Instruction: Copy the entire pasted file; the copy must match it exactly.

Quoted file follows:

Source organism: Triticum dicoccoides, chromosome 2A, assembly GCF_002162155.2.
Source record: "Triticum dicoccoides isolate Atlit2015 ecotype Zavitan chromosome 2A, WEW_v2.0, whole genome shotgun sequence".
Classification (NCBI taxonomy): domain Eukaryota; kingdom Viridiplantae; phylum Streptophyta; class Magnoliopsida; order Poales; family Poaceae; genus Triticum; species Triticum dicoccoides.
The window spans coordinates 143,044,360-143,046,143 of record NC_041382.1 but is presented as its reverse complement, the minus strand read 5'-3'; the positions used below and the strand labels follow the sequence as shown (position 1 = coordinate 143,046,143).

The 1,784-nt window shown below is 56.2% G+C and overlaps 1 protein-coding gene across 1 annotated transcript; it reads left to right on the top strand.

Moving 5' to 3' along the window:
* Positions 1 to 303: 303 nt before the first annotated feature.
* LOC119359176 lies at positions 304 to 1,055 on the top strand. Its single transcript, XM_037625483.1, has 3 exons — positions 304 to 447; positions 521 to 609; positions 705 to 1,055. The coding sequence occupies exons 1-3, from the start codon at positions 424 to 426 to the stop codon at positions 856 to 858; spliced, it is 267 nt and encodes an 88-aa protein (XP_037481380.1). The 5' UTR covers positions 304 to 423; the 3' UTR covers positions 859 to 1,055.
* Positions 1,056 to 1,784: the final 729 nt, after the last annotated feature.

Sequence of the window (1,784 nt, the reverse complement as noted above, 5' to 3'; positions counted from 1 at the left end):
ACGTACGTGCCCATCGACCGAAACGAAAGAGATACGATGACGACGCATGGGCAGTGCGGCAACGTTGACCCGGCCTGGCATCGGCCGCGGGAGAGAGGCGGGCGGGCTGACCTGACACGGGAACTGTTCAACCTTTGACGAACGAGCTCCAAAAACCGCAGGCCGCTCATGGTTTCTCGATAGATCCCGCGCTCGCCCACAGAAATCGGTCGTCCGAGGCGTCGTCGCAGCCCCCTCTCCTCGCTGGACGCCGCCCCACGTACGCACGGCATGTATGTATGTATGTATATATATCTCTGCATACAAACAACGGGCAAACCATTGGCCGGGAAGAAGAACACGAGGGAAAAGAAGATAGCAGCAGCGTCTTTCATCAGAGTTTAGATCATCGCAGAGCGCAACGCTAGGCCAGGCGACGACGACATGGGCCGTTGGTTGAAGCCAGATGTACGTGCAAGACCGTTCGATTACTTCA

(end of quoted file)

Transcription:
Source organism: Triticum dicoccoides, chromosome 2A, assembly GCF_002162155.2.
Source record: "Triticum dicoccoides isolate Atlit2015 ecotype Zavitan chromosome 2A, WEW_v2.0, whole genome shotgun sequence".
Classification (NCBI taxonomy): domain Eukaryota; kingdom Viridiplantae; phylum Streptophyta; class Magnoliopsida; order Poales; family Poaceae; genus Triticum; species Triticum dicoccoides.
The window spans coordinates 143,044,360-143,046,143 of record NC_041382.1 but is presented as its reverse complement, the minus strand read 5'-3'; the positions used below and the strand labels follow the sequence as shown (position 1 = coordinate 143,046,143).

The 1,784-nt window shown below is 56.2% G+C and overlaps 1 protein-coding gene across 1 annotated transcript; it reads left to right on the top strand.

Moving 5' to 3' along the window:
* Positions 1 to 303: 303 nt before the first annotated feature.
* LOC119359176 lies at positions 304 to 1,055 on the top strand. Its single transcript, XM_037625483.1, has 3 exons — positions 304 to 447; positions 521 to 609; positions 705 to 1,055. The coding sequence occupies exons 1-3, from the start codon at positions 424 to 426 to the stop codon at positions 856 to 858; spliced, it is 267 nt and encodes an 88-aa protein (XP_037481380.1). The 5' UTR covers positions 304 to 423; the 3' UTR covers positions 859 to 1,055.
* Positions 1,056 to 1,784: the final 729 nt, after the last annotated feature.

Sequence of the window (1,784 nt, the reverse complement as noted above, 5' to 3'; positions counted from 1 at the left end):
ACGTACGTGCCCATCGACCGAAACGAAAGAGATACGATGACGACGCATGGGCAGTGCGGCAACGTTGACCCGGCCTGGCATCGGCCGCGGGAGAGAGGCGGGCGGGCTGACCTGACACGGGAACTGTTCAACCTTTGACGAACGAGCTCCAAAAACCGCAGGCCGCTCATGGTTTCTCGATAGATCCCGCGCTCGCCCACAGAAATCGGTCGTCCGAGGCGTCGTCGCAGCCCCCTCTCCTCGCTGGACGCCGCCCCACGTACGCACGGCATGTATGTATGTATGTATATATATCTCTGCATACAAACAACGGGCAAACCATTGGCCGGGAAGAAGAACACGAGGGAAAAGAAGATAGCAGCAGCGTCTTTCATCAGAGTTTAGATCATCGCAGAGCGCAACGCTAGGCCAGGCGACGACGACATGGGCCGTTGGTTGAAGCCAGATGTACGTGCAAGACCGTTCGATTACTTCA